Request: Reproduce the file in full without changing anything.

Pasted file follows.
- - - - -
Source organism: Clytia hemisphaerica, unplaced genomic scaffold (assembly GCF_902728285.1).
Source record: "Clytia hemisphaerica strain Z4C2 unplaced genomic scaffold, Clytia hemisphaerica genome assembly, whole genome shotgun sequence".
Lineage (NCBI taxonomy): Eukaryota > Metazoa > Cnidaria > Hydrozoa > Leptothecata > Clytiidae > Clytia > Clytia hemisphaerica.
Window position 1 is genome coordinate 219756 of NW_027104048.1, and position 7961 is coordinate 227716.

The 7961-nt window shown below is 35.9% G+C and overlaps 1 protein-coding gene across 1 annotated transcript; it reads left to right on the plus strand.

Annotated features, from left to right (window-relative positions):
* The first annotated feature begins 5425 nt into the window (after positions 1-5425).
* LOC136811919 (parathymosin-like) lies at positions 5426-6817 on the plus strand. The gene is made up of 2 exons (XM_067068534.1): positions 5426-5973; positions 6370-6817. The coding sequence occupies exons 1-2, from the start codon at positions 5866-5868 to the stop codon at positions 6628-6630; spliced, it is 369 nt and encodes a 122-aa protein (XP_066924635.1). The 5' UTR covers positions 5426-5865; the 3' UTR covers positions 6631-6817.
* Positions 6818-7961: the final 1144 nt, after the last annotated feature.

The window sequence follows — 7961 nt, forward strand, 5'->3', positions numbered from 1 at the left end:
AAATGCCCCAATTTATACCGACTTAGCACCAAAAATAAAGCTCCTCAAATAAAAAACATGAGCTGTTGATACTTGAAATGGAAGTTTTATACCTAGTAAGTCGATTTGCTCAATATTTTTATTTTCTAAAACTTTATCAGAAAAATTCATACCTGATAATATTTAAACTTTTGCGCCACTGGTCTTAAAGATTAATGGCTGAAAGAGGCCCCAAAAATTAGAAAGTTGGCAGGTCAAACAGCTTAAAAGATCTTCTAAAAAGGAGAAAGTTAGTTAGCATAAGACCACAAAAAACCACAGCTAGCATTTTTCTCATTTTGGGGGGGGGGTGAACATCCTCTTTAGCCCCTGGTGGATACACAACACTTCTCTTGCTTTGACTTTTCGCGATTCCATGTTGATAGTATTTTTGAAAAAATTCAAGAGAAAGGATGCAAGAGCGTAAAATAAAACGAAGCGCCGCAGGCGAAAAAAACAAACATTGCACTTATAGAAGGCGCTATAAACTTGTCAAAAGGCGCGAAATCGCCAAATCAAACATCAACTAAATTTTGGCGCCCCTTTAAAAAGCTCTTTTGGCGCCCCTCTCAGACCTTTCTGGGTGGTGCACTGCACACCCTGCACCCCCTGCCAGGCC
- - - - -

Source organism: Clytia hemisphaerica, unplaced genomic scaffold (assembly GCF_902728285.1).
Source record: "Clytia hemisphaerica strain Z4C2 unplaced genomic scaffold, Clytia hemisphaerica genome assembly, whole genome shotgun sequence".
Lineage (NCBI taxonomy): Eukaryota > Metazoa > Cnidaria > Hydrozoa > Leptothecata > Clytiidae > Clytia > Clytia hemisphaerica.
Window position 1 is genome coordinate 219756 of NW_027104048.1, and position 7961 is coordinate 227716.

The 7961-nt window shown below is 35.9% G+C and overlaps 1 protein-coding gene across 1 annotated transcript; it reads left to right on the plus strand.

Annotated features, from left to right (window-relative positions):
* The first annotated feature begins 5425 nt into the window (after positions 1-5425).
* LOC136811919 (parathymosin-like) lies at positions 5426-6817 on the plus strand. The gene is made up of 2 exons (XM_067068534.1): positions 5426-5973; positions 6370-6817. The coding sequence occupies exons 1-2, from the start codon at positions 5866-5868 to the stop codon at positions 6628-6630; spliced, it is 369 nt and encodes a 122-aa protein (XP_066924635.1). The 5' UTR covers positions 5426-5865; the 3' UTR covers positions 6631-6817.
* Positions 6818-7961: the final 1144 nt, after the last annotated feature.

The window sequence follows — 7961 nt, forward strand, 5'->3', positions numbered from 1 at the left end:
AAATGCCCCAATTTATACCGACTTAGCACCAAAAATAAAGCTCCTCAAATAAAAAACATGAGCTGTTGATACTTGAAATGGAAGTTTTATACCTAGTAAGTCGATTTGCTCAATATTTTTATTTTCTAAAACTTTATCAGAAAAATTCATACCTGATAATATTTAAACTTTTGCGCCACTGGTCTTAAAGATTAATGGCTGAAAGAGGCCCCAAAAATTAGAAAGTTGGCAGGTCAAACAGCTTAAAAGATCTTCTAAAAAGGAGAAAGTTAGTTAGCATAAGACCACAAAAAACCACAGCTAGCATTTTTCTCATTTTGGGGGGGGGGTGAACATCCTCTTTAGCCCCTGGTGGATACACAACACTTCTCTTGCTTTGACTTTTCGCGATTCCATGTTGATAGTATTTTTGAAAAAATTCAAGAGAAAGGATGCAAGAGCGTAAAATAAAACGAAGCGCCGCAGGCGAAAAAAACAAACATTGCACTTATAGAAGGCGCTATAAACTTGTCAAAAGGCGCGAAATCGCCAAATCAAACATCAACTAAATTTTGGCGCCCCTTTAAAAAGCTCTTTTGGCGCCCCTCTCAGACCTTTCTGGGTGGTGCACTGCACACCCTGCACCCCCTGCCAGGCC